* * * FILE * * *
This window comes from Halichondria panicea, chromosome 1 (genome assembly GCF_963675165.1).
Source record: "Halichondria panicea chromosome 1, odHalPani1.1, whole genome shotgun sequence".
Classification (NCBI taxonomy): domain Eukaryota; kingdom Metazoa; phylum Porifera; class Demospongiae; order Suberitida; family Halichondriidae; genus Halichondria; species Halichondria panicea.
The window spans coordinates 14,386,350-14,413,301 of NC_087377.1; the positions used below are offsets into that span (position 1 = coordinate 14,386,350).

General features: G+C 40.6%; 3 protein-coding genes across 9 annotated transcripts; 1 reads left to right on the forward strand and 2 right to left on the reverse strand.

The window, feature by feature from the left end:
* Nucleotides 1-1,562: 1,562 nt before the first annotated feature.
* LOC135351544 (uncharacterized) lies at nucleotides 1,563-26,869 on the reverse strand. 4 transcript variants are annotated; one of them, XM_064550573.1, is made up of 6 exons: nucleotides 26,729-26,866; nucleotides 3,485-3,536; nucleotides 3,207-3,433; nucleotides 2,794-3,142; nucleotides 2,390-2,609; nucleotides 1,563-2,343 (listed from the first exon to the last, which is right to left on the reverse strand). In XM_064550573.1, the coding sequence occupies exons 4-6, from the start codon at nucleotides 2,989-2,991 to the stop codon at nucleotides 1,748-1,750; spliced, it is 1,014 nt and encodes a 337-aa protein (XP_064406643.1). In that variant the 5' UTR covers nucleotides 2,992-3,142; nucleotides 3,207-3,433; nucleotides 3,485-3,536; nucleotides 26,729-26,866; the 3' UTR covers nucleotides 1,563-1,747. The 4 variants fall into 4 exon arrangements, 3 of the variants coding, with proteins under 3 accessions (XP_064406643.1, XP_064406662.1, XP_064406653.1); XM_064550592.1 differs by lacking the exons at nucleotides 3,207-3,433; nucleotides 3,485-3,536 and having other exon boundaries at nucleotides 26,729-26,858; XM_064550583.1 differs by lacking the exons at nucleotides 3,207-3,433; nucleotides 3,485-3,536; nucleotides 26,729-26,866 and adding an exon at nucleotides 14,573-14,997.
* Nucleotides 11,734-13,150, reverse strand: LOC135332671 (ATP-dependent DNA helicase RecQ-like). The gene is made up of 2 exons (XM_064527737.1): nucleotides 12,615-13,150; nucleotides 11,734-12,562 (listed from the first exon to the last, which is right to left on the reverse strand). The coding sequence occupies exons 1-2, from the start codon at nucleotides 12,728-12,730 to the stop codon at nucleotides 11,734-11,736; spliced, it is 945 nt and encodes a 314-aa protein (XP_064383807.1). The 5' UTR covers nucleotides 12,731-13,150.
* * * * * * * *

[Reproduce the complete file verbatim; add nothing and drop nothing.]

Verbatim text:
This window comes from Halichondria panicea, chromosome 1 (genome assembly GCF_963675165.1).
Source record: "Halichondria panicea chromosome 1, odHalPani1.1, whole genome shotgun sequence".
Classification (NCBI taxonomy): domain Eukaryota; kingdom Metazoa; phylum Porifera; class Demospongiae; order Suberitida; family Halichondriidae; genus Halichondria; species Halichondria panicea.
The window spans coordinates 14,386,350-14,413,301 of NC_087377.1; the positions used below are offsets into that span (position 1 = coordinate 14,386,350).

General features: G+C 40.6%; 3 protein-coding genes across 9 annotated transcripts; 1 reads left to right on the forward strand and 2 right to left on the reverse strand.

The window, feature by feature from the left end:
* Nucleotides 1-1,562: 1,562 nt before the first annotated feature.
* LOC135351544 (uncharacterized) lies at nucleotides 1,563-26,869 on the reverse strand. 4 transcript variants are annotated; one of them, XM_064550573.1, is made up of 6 exons: nucleotides 26,729-26,866; nucleotides 3,485-3,536; nucleotides 3,207-3,433; nucleotides 2,794-3,142; nucleotides 2,390-2,609; nucleotides 1,563-2,343 (listed from the first exon to the last, which is right to left on the reverse strand). In XM_064550573.1, the coding sequence occupies exons 4-6, from the start codon at nucleotides 2,989-2,991 to the stop codon at nucleotides 1,748-1,750; spliced, it is 1,014 nt and encodes a 337-aa protein (XP_064406643.1). In that variant the 5' UTR covers nucleotides 2,992-3,142; nucleotides 3,207-3,433; nucleotides 3,485-3,536; nucleotides 26,729-26,866; the 3' UTR covers nucleotides 1,563-1,747. The 4 variants fall into 4 exon arrangements, 3 of the variants coding, with proteins under 3 accessions (XP_064406643.1, XP_064406662.1, XP_064406653.1); XM_064550592.1 differs by lacking the exons at nucleotides 3,207-3,433; nucleotides 3,485-3,536 and having other exon boundaries at nucleotides 26,729-26,858; XM_064550583.1 differs by lacking the exons at nucleotides 3,207-3,433; nucleotides 3,485-3,536; nucleotides 26,729-26,866 and adding an exon at nucleotides 14,573-14,997.
* Nucleotides 11,734-13,150, reverse strand: LOC135332671 (ATP-dependent DNA helicase RecQ-like). The gene is made up of 2 exons (XM_064527737.1): nucleotides 12,615-13,150; nucleotides 11,734-12,562 (listed from the first exon to the last, which is right to left on the reverse strand). The coding sequence occupies exons 1-2, from the start codon at nucleotides 12,728-12,730 to the stop codon at nucleotides 11,734-11,736; spliced, it is 945 nt and encodes a 314-aa protein (XP_064383807.1). The 5' UTR covers nucleotides 12,731-13,150.